Cherry Coconut Clafoutis

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It made a lasting impression and it deeply fulfilled my soul. Madame Maillard brought it out in a cast iron pan not much larger than a dessert plate. The sides were puffed up like a soufflé and browned on the edges, and the juices of the fruit left a blood-red trail within the ridges. Peeling off some waxed paper from a small ceramic bowl she pulled out of the fridge and to my delight, she formed the perfect quenelle of Crème Fraiche and carefully placed it on top of my very first cherry clafoutis.

Up until this moment, I had not taken to the meal too well. The starter had put me off and I was picking at the rest of the courses with extreme trepidation. Monsieur Maillard had set down a plate of cold thinly sliced meat drizzled in a vinaigrette-like sauce and some lovely homemade warm bread. Without a break in their chatter, my host forked a slice on my plate spooning some of the sauce over the slice of meat. The dish was cold but I decided to dip the warm bread into the sauce. As I sliced into the meat, I had a flash of a second thought. I had no idea what I was eating but my brain registered something about a Tête. I took another bite and was not sure if this was really what my palate imagined when I had decided to spend a summer in Paris with a guest family. But then I heard it again and I pricked my ears to get the gist of exactly what I was eating - Tête de veau.

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My face must have fallen as I heard giggles from across the table. My A'level standard French was able to translate calf's head for me to understand what was on my plate. I continued to chew the meat trying very hard not to fulfill all the clichés of a foreigner in France. But it was no good I was unable to finish my plate and tried to avoid the smirks of the others on the table. I awaited the next course with a certain anxiety but was quite relieved to see the familiar form of chicken in the roasting pan. Grandmére Maillard put a reassuring hand on my arm, making me feel insignificantly better.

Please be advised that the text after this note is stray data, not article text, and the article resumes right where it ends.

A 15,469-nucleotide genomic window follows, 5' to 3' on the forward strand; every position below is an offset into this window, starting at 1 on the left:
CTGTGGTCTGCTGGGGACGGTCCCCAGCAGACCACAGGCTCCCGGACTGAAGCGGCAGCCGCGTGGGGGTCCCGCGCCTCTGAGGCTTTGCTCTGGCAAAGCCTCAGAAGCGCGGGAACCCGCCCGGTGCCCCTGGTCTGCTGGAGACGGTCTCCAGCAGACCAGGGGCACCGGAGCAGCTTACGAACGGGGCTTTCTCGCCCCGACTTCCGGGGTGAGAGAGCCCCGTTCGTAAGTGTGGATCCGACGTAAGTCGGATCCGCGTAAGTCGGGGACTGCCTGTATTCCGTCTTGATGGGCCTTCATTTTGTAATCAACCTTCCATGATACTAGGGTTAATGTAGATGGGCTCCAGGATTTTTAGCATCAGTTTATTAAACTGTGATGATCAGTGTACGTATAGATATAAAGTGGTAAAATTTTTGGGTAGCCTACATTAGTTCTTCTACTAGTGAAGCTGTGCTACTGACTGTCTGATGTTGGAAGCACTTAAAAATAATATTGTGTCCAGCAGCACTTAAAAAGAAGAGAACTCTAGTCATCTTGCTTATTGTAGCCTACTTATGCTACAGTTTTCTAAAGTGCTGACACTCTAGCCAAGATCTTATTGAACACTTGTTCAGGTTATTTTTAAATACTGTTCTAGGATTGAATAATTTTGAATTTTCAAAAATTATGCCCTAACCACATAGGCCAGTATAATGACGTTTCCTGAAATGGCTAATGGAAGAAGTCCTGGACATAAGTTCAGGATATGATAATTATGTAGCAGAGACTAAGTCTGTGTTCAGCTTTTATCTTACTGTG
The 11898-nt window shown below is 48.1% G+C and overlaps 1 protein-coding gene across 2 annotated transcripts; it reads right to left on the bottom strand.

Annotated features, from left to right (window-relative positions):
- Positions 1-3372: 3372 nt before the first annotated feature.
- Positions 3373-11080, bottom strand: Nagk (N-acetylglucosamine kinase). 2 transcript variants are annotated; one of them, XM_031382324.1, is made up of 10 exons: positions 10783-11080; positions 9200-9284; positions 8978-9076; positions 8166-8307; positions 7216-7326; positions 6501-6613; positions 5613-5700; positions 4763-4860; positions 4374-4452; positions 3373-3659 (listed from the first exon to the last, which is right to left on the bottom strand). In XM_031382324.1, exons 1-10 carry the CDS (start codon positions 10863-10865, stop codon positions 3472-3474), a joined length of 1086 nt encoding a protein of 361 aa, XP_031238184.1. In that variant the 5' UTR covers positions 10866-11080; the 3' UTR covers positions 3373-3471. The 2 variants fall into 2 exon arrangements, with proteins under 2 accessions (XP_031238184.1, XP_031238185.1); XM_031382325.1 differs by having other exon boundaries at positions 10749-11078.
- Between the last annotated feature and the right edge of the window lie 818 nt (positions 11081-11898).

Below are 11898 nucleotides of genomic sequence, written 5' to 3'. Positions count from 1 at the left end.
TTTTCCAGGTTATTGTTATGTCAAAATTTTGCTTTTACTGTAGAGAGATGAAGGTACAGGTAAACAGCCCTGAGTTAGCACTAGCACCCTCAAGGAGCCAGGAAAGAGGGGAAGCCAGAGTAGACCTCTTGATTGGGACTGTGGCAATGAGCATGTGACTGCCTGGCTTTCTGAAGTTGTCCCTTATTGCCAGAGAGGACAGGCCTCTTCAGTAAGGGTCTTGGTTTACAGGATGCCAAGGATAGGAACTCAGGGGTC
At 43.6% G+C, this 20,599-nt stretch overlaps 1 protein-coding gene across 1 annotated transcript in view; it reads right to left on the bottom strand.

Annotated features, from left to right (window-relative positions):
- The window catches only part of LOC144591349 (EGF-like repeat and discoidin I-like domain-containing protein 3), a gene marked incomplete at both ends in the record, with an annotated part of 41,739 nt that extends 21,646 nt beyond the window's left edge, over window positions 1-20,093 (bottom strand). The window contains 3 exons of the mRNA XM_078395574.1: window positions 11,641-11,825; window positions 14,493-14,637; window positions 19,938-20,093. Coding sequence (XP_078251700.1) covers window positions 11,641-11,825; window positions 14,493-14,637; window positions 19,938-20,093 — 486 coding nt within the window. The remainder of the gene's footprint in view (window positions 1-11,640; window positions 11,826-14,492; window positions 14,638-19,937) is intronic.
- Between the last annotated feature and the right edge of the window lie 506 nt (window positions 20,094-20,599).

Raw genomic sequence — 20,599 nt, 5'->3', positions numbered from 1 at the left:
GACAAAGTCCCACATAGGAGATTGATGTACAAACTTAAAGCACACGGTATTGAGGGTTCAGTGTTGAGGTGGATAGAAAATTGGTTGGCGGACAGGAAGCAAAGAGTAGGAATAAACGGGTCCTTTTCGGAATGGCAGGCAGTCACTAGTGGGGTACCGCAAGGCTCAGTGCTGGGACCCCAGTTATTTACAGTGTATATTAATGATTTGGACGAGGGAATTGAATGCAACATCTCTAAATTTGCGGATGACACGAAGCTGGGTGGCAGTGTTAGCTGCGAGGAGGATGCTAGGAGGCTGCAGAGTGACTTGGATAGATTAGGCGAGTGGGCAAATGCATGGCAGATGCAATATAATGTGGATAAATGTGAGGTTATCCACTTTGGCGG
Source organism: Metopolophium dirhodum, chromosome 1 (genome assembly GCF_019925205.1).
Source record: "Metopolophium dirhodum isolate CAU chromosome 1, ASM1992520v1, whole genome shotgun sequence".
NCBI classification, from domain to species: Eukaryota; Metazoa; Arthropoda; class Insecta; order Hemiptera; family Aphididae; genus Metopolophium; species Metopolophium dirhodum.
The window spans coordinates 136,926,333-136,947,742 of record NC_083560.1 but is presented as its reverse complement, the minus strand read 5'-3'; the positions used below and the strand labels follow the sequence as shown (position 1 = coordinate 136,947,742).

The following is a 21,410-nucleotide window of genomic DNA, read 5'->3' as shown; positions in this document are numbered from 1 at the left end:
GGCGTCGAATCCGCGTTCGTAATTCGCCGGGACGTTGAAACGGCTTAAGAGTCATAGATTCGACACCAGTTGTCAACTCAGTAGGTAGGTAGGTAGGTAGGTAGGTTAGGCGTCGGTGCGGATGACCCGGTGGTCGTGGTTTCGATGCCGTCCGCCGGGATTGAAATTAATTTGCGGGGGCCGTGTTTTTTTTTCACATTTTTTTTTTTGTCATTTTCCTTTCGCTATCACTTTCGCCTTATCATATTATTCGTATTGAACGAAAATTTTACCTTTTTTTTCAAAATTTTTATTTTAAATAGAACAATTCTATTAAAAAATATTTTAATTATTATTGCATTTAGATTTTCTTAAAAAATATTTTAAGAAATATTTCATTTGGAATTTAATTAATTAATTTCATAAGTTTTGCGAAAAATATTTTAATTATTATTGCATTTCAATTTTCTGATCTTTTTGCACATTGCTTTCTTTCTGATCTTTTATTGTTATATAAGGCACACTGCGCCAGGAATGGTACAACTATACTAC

The chicken was filled with liver patè and while it looked elaborate for a family meal it tasted rather bland, the meat dry and insipid. Nonetheless, I cleared my plate more due to the fact of being hungry after a whole day at the language school and I did not want to come off as a picky or spoilt towards my guest family.

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"Grandmére Maillard a fait le dessert aujourd'hui!" - Grandmére Maillard had made the dessert today.

Spoons and plates were passed around, I could feel the slight excitement at the table as everyone waited to be served a portion of Grandmére Maillard's cherry clafoutis. The fluffy custard with the golden ruffled edges was dotted with sweet dark French cherries stewed to a jam-like consistency. It had gotten quiet around the table, the only sounds were of the spoons scraping the plates as we all voraciously devoured the clafoutis.